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Contracting back in the limelight

AGENDA

AFTER years of skulking in the shadows, traditional broadbased contracting now finds itself in the spotlight as the sound business to be in.According to the financial survey of the Top 100 contractors and house builders published in this week's Construction News, general contractors can now claim to be the industry's solid performers.

They may not top the house builders, which have enjoyed an exceptionally frothy market, but they now proudly stand head and shoulders above specialist subcontractors and big services contractors, which have fallen from grace as the industry's star performers.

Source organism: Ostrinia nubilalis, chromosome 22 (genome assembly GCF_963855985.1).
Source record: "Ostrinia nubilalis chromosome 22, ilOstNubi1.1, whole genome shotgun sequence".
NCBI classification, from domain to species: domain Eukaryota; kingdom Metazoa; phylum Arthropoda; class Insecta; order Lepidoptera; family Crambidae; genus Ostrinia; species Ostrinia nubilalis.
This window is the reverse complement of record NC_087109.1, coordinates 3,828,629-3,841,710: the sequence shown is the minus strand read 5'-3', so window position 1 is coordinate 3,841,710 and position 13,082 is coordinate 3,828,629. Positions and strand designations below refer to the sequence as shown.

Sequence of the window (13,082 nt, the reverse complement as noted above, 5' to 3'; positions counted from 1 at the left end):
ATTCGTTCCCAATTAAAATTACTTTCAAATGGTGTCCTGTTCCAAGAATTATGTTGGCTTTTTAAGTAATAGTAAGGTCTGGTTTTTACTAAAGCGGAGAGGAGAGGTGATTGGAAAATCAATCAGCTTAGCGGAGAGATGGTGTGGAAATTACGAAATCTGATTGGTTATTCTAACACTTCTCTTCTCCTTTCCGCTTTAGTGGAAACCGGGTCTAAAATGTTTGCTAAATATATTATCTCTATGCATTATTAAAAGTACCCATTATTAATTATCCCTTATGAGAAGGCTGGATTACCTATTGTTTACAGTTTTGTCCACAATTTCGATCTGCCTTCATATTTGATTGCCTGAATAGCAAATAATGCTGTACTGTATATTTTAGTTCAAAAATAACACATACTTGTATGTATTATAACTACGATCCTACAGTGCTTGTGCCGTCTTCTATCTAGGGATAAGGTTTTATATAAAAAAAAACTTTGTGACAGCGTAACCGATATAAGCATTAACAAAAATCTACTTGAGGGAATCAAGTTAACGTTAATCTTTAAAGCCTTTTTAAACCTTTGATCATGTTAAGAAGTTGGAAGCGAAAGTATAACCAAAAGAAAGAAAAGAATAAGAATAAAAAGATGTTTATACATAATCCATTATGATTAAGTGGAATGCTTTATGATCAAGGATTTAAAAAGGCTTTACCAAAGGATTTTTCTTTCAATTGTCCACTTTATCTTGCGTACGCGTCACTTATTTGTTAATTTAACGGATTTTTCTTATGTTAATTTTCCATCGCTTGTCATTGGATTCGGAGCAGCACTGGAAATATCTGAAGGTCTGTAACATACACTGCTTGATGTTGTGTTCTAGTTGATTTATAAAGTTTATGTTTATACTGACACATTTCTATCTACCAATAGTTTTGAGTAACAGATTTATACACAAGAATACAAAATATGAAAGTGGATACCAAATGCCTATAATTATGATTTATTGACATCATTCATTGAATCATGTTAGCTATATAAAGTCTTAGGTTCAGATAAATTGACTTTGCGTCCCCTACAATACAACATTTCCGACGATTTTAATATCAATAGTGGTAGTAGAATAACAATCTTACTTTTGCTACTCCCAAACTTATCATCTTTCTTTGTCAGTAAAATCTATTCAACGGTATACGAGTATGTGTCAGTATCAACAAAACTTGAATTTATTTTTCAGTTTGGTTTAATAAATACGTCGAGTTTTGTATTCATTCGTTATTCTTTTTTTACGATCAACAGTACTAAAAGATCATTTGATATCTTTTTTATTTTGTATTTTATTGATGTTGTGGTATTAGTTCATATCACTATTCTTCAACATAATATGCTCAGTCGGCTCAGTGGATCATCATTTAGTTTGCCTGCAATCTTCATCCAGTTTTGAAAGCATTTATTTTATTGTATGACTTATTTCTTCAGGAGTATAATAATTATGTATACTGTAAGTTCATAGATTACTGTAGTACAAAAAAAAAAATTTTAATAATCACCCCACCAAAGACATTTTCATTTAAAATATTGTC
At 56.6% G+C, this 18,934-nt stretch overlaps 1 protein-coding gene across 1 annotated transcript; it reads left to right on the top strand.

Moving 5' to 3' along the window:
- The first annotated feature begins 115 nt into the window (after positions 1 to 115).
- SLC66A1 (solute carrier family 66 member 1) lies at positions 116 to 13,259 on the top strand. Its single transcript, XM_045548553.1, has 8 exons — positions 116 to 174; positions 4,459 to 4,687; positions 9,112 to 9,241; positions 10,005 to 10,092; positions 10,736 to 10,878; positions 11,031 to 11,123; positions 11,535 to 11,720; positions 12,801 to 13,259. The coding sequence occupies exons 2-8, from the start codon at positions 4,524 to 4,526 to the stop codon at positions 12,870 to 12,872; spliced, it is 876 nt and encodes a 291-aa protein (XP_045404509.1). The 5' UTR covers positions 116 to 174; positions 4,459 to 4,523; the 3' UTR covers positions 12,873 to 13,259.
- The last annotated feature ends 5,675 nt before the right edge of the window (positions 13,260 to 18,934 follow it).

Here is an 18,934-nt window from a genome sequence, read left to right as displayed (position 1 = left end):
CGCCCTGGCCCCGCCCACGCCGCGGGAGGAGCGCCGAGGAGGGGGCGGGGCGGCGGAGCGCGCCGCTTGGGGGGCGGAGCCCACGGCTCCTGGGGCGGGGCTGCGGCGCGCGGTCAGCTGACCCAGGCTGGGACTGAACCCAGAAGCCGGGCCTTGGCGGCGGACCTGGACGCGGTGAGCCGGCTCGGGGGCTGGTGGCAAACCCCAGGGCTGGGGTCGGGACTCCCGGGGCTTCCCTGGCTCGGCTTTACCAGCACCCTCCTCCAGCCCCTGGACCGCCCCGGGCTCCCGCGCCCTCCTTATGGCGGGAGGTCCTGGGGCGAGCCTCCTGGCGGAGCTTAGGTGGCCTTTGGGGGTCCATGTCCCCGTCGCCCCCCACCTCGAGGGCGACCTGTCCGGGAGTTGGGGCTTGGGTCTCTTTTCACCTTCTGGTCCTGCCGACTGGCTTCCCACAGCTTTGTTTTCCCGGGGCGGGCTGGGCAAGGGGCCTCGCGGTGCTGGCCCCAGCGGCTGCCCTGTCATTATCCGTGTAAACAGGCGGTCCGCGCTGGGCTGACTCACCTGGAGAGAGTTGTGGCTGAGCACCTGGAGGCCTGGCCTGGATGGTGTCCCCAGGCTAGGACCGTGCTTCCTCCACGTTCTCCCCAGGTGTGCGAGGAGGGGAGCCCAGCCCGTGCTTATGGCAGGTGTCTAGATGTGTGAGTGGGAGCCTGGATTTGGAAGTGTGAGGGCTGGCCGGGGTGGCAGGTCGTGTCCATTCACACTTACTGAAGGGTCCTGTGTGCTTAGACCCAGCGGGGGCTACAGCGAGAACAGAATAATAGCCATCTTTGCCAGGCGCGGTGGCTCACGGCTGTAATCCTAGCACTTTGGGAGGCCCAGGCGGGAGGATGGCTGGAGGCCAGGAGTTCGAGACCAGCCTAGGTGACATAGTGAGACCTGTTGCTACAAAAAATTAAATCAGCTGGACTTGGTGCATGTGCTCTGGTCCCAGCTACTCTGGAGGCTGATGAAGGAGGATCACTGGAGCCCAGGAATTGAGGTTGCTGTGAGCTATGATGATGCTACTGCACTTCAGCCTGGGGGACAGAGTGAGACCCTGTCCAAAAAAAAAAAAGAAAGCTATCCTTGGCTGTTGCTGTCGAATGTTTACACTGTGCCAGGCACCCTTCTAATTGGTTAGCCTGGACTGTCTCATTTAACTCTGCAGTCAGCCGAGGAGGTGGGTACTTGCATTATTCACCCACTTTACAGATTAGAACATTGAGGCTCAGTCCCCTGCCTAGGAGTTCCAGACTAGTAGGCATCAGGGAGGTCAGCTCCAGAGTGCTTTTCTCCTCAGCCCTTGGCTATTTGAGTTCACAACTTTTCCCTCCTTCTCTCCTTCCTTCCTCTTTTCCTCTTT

Why has the limelight shifted? It seems traditional contracting is no longer a dirty word among investors because of the way traditional firms have positively transformed themselves in recent years.

Hard-bid work may not have disappeared altogether but most firms now operate a broad mix of jobs, usually including a slice of private finance work, a stream of long-term contracts or a big portfolio of negotiated work.

At the same time staff numbers at these firms have rocketed by 18 per cent.There are a number of reasons for the rise, but reduced reliance on labour-only subcontractors seems to be paying dividends for those at the top.